Depends on what you're looking for. If you're in a facility that truly has highly critical environments most will be 2N or better, though those sorts of facilities often aren't used for standard web hosting, or similar. Equinix facilities, most facilities specifically targeting telcos (though sometimes only DC plants are 2N+), facilities for major corporations/financial firms, etc. To take full advantage of 2N, you're going to also need to have the A+B feeds in your cabinet, separate PDUs, and then redundant power supplies, all that has added costs as well. Now, I'd imagine that most of the facilities on WHT are N+1, or effectively N+1 facilities in the way they're typically used.

    As an example, for our 350 E Cermak facility we have a 2N build and all of our financial, medical, and major corporate customers use A+B feeds and use all dual corded gear. We noticed that most of our customers who were service providers, web hosting, general dedicated servers, small business, etc. were simply using single corded equipment and not taking advantage of A+B. When we built our new facility at 725 S Wells we used that knowledge and built the facility specifically for those types of users, simply looking for a lower cost and not needing the A+B feeds they're not going to use anyway. This let us built the facility at N+1 (still offering 2N out of 350 if needed) and pass those savings on infrastructure costs on to customers.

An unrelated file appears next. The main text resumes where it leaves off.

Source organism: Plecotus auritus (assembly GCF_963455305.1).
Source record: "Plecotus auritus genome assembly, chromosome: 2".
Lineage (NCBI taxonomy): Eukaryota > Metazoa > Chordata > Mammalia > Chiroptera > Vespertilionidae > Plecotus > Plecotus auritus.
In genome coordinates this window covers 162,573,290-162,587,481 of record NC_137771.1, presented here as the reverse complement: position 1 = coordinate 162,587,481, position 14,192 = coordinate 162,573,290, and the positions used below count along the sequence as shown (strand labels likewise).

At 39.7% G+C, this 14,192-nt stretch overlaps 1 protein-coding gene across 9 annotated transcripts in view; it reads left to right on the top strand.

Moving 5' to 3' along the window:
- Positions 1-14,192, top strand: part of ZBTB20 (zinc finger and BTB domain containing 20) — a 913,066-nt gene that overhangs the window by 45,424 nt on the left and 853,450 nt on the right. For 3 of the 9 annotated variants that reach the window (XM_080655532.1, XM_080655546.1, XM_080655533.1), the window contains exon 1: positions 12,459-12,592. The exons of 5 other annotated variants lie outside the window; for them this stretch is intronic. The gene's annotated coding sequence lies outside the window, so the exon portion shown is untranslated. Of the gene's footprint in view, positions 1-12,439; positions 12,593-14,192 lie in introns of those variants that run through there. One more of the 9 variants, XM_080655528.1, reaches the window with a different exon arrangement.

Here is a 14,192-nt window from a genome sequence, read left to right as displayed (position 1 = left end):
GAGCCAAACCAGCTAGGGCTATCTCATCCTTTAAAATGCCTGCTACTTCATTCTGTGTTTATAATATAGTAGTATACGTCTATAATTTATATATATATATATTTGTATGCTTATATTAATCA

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    There are not many, even CoreSite themselves has told me the demand for higher redundancy has diminished. Many corporations are now happy with N or N+1 configurations.

    Supply is a factor of demand, if demand for N+2 was there, there would be many more facilities offering it. So you can reason, the lack of N+2 facilities is a factor of the lack of demand for them.